In other European countries like Denmark, Holland and Germany, Jerseys have the advantage of not being considered the same as other dairy breeds.
Jerseys in Albania
Total no. of cattle is 357,000. Jersey crossbreeds make up about 83,000 or 23.2%, Purebred Jersey cows make up about 22,000 or 6.2%. Total semen doses distributed were 251,000 doses in 2012, of which 20,800 doses or 8.3% was Jersey semen.
Average production for Jersey cows for 2012 app. 3,500 litres of milk, 200 kg fat and 130 kg protein.
Albania dairy production is still dominated by farms with 1-3 Jersey cows. Meanwhile there are some positive movements. We have more and more farms with around 20 Jersey cows and one herd with 130 Jersey cows imported from Denmark. There is a growing interest from the farmers toward Jersey cattle.
Alda-Jersey continued to implement Jersey project in Shkodra and Elbasan areas. For 2013 year is planned to organize the Jersey show in Shkodra region.
Jerseys in Germany
VDJ (German Jersey Association) has 109 members. 46 of these are active breeders.
Number of registered cows in VDJ is 1,560 cows, that figure is up 155 cows compared to 2011.
There are a few hundred cows registered in different Holstein herdbooks, so the total number of registered Jersey cows is about 2,000 in Germany.
Average production of the registered cows in VDJ: 6,117 kg 5.52% and 338 kg fat 4.02% and 246 kg protein
Semen sales 2012: 5,311 doses US (-1.6%) and 3,269 doses Danish (+39.3%)
Most used bulls 2012: Eclipes-P No. 1 for conventional semen. Q Zik No. 1 for sexed semen (794 doses).
26.1% of all inseminations were with sexed semen. 25.9% of all inseminations were with polled bulls.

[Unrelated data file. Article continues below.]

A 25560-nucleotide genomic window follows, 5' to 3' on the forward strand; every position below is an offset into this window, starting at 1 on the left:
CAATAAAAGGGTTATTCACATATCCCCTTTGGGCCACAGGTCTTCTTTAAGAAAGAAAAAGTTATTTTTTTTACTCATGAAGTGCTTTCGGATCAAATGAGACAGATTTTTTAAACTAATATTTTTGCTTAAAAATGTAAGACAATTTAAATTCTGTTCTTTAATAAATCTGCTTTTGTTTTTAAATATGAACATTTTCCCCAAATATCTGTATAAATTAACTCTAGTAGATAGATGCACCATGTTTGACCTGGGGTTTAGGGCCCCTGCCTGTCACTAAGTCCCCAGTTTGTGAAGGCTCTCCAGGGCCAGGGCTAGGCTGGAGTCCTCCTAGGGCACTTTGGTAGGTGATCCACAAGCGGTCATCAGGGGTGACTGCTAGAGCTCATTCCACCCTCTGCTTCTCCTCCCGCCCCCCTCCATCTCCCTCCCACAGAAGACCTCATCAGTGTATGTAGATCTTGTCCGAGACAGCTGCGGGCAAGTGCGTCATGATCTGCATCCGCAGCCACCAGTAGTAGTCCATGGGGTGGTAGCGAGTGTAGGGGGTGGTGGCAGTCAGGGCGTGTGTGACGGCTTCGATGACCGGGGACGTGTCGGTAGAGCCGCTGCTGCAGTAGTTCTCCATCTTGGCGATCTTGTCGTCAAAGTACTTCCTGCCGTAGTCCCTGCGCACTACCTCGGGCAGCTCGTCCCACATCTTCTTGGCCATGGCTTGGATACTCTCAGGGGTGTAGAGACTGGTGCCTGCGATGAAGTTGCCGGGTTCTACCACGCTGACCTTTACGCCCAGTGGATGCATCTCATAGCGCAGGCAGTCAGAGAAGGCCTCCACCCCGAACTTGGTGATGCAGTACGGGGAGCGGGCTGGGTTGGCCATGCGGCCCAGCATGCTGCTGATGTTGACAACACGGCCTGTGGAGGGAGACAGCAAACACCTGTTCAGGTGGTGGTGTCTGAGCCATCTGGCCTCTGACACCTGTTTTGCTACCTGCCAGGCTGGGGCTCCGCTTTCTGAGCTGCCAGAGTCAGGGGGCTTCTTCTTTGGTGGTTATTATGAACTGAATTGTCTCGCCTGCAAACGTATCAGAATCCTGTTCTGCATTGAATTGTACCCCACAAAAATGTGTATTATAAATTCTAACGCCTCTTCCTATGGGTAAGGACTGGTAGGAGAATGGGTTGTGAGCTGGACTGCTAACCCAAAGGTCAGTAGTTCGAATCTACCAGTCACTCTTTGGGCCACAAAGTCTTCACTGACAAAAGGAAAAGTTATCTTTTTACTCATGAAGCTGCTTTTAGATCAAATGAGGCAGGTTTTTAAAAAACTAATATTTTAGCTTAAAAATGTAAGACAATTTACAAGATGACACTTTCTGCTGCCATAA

Isle of Jersey
The cattle population fell slightly during the year with a total population of 4,843 head of Jerseys of which 2,931 are in milk. During 2012 a total of 852 heifers were registered in the Jersey Herd Book with some 800 animals being classified & linear assessed; 32 animals making an ‘Excellent’ classification score. In Jersey all of the Jersey cattle are pedigree registered and linear assessed.
The Royal Jersey Agricultural & Horticultural Society continues to monitor the island breeding program and is collating research on the impact of international genetics in terms of production and conformation. The intensity of selection remains remarkably constant following importation in 2008 as analysis of the registrations processed in the Jersey Herd Book show, and are set out in the table below:
Year 2003-2008 2009 2010 2011 2012
Number of bulls siring progeny 119 143 131 124 165
Number of males registered 36 33 41 33 23
Number of females registered 884 965 856 871 852
Average number of females per bull used 7.5 6.7 6.5 7.0 5.2
Number of bulls siring 50% of female progeny 16 21 23 17 22
% females from 5 most popular bulls 26 22 27 28 19
The most popular bulls in terms of heifers registered during 2012 were: SHF Centurion Sultan, Forest Glen Avery Action, Gabys Ballard, SC Gold Dust Paramount Iatola and Home Farm Stuarts Bees Knees. The Premier Sires Championship Cup, a trophy awarded to the sire whose daughters attained the highest number of points awarded at the island shows, was again won by SHF Centurion Sultan, with Blue Bell Buccaneer in reserve place.
The dairy co-operative in the island, Jersey dairy, is achieving increasing success in the production and export of a range of premium branded products, including UHT milk and soft mix ice cream as well as butter and yoghurts. Additional licenses have been issued to allow milk producers to expand their production although milk production is running at less than the licensed quantity.